FIGS. 7-11 show a modification 40. The hot cup 40 is similar to the cup 10, with the exception of the additional locking member 42 to replace the glue-line 30, or to supplement it. The locking member 42 is comprised of a pivotal ear, or flap, which is connected to the lower, front edge-surface 54 of handle-section 56. The ear 42 is connected to the lower edge-surface 54 by a horizontal fold-line, so that it may be pivoted in the vertical direction. The ear 42 is provided with a cut-out 42' adjacent the end thereof remote from the end connected to the edge-surface 54. The main, hollow receptacle-portion of the cup 40 has a projecting detent-member 58 that is receivable first through a cutout 60 formed in the bottom portion of the handle-section, and then is received through the cut-out 42' when the ear 42 is in its upwardly-pivoted position. The cutout 60 is large enough so that the detent member always projects through it, regardless of the position of the handle-section. The detent-member extends from the exterior surface of the handle-section 56 at an acute angle with respect to the vertical, as seen in FIG. 7, and is situated such that the cutout 42' cannot receive it unless the handle-section has first been lifted and rotated to its operative, upwardly-rotated position. The detent-member prevents the ear 42 from rotating downwardly, and, therefore, retains the entire handle-section in its upward, spaced-apart, operative position, since the cutout 42' provides a tight-fitting opening for the upper end of the detent-member. The ear 42 and detent-member 58 are made of the same material as that of the rest of the cup 40. The cup 40 may also use the pull-flap 59 for retaining the handle-section in its upward, space-apart position, in addition to, or in place of, the ear 42. The flap 59 may be folded down so that it mat be tucked inside the detent-member 58. Of course, the flap 59 must have great enough length so that its outer edge portion may reach the space between the detent-member 58 and the outer surface-face of the handle-section 56. The location of the ear 42 is such so as to accommodate both the ear 42 and flap 59. When just the flap 59 is used for retaining the handle-section, then the detent-member 58, and the associated cutout in the handle-section 56, may be located vertically closer to the flap 59, thereby obviating the need for providing a much longer flap 56.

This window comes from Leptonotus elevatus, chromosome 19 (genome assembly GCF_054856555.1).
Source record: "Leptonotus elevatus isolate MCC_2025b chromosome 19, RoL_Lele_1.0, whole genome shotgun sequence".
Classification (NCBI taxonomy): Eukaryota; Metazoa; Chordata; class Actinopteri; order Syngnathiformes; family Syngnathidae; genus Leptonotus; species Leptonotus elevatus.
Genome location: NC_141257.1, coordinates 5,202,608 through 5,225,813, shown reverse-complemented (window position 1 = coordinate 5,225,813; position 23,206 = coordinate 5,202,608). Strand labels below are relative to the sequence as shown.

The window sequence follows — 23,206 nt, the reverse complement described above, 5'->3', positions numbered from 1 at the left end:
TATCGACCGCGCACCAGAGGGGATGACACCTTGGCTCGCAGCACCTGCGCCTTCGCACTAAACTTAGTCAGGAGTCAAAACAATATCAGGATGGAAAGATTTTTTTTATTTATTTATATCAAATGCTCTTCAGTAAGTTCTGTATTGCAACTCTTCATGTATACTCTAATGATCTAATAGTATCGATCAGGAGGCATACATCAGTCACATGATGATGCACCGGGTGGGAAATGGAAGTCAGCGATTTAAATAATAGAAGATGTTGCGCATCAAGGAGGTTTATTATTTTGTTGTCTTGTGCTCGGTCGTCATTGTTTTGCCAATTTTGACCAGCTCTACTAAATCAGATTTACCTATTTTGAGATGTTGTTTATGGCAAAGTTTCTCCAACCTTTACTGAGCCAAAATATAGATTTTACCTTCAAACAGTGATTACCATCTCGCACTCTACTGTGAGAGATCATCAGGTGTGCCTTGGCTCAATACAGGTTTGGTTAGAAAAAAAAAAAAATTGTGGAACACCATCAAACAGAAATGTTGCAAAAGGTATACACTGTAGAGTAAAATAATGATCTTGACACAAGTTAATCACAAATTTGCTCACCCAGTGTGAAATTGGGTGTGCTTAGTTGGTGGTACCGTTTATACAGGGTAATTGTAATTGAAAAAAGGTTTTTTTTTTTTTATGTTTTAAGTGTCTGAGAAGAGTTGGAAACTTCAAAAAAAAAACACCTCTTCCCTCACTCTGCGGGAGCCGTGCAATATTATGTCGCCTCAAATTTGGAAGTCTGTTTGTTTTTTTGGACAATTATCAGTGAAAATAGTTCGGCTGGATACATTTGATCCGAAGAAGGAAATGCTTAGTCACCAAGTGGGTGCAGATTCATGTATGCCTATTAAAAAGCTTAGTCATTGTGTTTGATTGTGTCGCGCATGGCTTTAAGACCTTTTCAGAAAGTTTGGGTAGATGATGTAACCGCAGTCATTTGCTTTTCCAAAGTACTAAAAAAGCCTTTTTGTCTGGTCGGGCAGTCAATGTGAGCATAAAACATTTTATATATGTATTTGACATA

As stated above, the cup 10 or 40 is preferably made of paper or from paper products, such as cardboard, and the like, since they are biodegradable. However, of course, the same concept may be applied to the cups made of other material, such as the conventional polystyrene cup, and the like. In addition, the cup 10 or 40 may be used as a cold cup as well.
While a specific embodiment of the invention has been shown and described, it is to be understood that numerous changes and modifications may be made therein without departing from the scope, spirit and intent of the invention as set forth in the appended claims.
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|Nov 26, 1996||REMI||Maintenance fee reminder mailed|
|Apr 20, 1997||LAPS||Lapse for failure to pay maintenance fees|
|Jul 1, 1997||FP||Expired due to failure to pay maintenance fee|
Effective date: 19970423